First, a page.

The release covers traditional rack servers, as well as blades, and includes the PowerEdge 1900, 1950, 2950, 2900, SC1430 and 1955. The company said that tests on the servers using the new chip brought 63% better performance than its four-socket systems with Intel's dual-core chips. The bottom line is that Dell says you can get more processing power in less rack space with quad-core technology.
"The important thing to take away is this is really a moment in time where this is going to drive a shift from four socket to two socket," said Dell spokesman David Lord.
But will it matter to end users whether they have a four-socket server with dual-core chips or a dual-socket server with quad-core chips? Joe Clabby, president of research firm Clabby Analytics, said not much.
"The only thing I can think of is it might matter from a price perspective if their software provider charges differently for one rather than the other," he said.
Clabby pointed to when Advanced Micro Devices Inc. (AMD) and Intel were bringing dual-core chips to market and some companies decided to double the licensing costs for their software. For the most part, Clabby said they missed out and had to back down on their pricing. It can still make a difference though, depending on whether a software company charges per processor or per processing core. With the switch from dual-core to quad-core, Clabby thinks software prices won't jump as exponentially as they did going from single core to dual core, but some companies will look at their pricing and adjust it again.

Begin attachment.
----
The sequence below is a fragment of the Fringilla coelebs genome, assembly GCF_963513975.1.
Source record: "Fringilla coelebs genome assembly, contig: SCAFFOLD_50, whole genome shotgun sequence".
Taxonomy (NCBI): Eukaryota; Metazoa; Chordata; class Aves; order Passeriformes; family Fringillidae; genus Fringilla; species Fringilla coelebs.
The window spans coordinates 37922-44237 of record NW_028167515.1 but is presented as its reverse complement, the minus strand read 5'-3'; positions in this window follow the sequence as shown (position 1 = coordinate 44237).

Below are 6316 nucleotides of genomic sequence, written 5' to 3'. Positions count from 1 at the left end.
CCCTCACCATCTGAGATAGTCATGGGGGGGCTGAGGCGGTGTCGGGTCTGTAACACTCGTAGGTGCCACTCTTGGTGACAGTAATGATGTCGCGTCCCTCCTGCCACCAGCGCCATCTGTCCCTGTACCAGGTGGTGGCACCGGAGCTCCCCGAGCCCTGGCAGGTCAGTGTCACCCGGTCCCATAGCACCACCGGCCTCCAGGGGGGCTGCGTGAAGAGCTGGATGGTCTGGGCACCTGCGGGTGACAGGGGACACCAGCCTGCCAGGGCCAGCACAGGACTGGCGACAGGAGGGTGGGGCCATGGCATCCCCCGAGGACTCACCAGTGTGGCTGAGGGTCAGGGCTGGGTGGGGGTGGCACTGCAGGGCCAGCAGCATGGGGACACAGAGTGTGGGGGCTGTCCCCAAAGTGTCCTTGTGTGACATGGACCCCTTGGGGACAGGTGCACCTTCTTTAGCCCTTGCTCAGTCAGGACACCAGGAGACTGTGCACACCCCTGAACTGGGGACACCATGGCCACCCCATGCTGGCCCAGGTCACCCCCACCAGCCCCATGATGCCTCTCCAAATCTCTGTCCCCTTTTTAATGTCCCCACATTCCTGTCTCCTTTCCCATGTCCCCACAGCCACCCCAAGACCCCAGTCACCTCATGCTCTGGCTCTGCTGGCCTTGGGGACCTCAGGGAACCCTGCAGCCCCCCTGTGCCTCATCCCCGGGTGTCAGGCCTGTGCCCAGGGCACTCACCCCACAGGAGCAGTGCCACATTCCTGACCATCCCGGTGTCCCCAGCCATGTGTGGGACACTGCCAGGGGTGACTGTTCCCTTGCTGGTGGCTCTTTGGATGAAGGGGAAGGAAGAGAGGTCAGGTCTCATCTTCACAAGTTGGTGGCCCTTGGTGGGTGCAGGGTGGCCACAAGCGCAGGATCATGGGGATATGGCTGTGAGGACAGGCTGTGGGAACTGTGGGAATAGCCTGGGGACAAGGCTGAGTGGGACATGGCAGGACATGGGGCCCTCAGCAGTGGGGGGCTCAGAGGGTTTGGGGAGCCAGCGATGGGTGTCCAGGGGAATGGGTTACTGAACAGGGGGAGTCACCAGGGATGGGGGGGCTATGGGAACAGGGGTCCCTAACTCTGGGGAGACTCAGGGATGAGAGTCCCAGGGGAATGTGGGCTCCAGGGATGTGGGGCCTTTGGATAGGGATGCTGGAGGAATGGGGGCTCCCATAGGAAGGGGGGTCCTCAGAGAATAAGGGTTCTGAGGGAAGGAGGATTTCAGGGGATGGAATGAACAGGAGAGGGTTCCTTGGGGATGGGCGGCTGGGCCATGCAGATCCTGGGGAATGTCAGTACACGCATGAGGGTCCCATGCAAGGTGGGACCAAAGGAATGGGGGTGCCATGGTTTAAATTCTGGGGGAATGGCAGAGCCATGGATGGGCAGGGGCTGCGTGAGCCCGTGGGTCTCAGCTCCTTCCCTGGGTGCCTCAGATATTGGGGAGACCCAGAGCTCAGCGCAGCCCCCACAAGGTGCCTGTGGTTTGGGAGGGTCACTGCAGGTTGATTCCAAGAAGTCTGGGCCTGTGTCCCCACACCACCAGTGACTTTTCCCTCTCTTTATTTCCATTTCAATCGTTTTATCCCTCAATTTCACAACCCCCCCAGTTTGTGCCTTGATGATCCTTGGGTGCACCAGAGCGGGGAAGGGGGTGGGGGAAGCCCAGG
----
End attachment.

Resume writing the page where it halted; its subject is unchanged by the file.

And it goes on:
"When Oracle database was twice the price of Microsoft SQL Server, tell me that didn't bite them," he said.
Lord's statement is in line with comments from Kevin Kettler, the chief technology officer (CTO) at Dell, who last month said in a speech that the future of the data center would be dominated by x86 servers and a "scale-out" architecture. Dell sells more than $5 billion worth of servers every year, with all of them being four sockets or fewer.
Dissenters of the "scale-out" only architecture said the capabilities of x86 servers have a ceiling, and that midrange and enterprise servers are best for certain kinds of workloads. All the other major server vendors -- IBM, Hewlett-Packard Co. (HP) and Sun Microsystems Inc. -- have their hands in x86 servers, as well as "scale-up" architecture that includes Unix servers and mainframes.
The new Dell servers are also certified for VMware Inc. VI 3 virtualization software, furthering the company's claim that the future data center will be chock full of virtual machines. Users can pay to get the software prepackaged on their servers when they get shipped, which echoes another comment by Kettler last month.
"It will get to a point where [virtualization] becomes a standard feature of the machines being shipped from a factory," he said.
Dell said it plans to incorporate AMD's quad-core processor into its servers when it comes out next year, continuing that ongoing fight between the two leading server chipmakers.
The Intel Xeon 5300 processor, nicknamed Clovertown, consists of two dual-core server chips tied together by a front bus on a multichip module. AMD claims that is not a native quad-core, which it said would be four cores on a single die and what it plans on releasing next year. Intel also plans on releasing a new "native" quad core next year, so the race continues.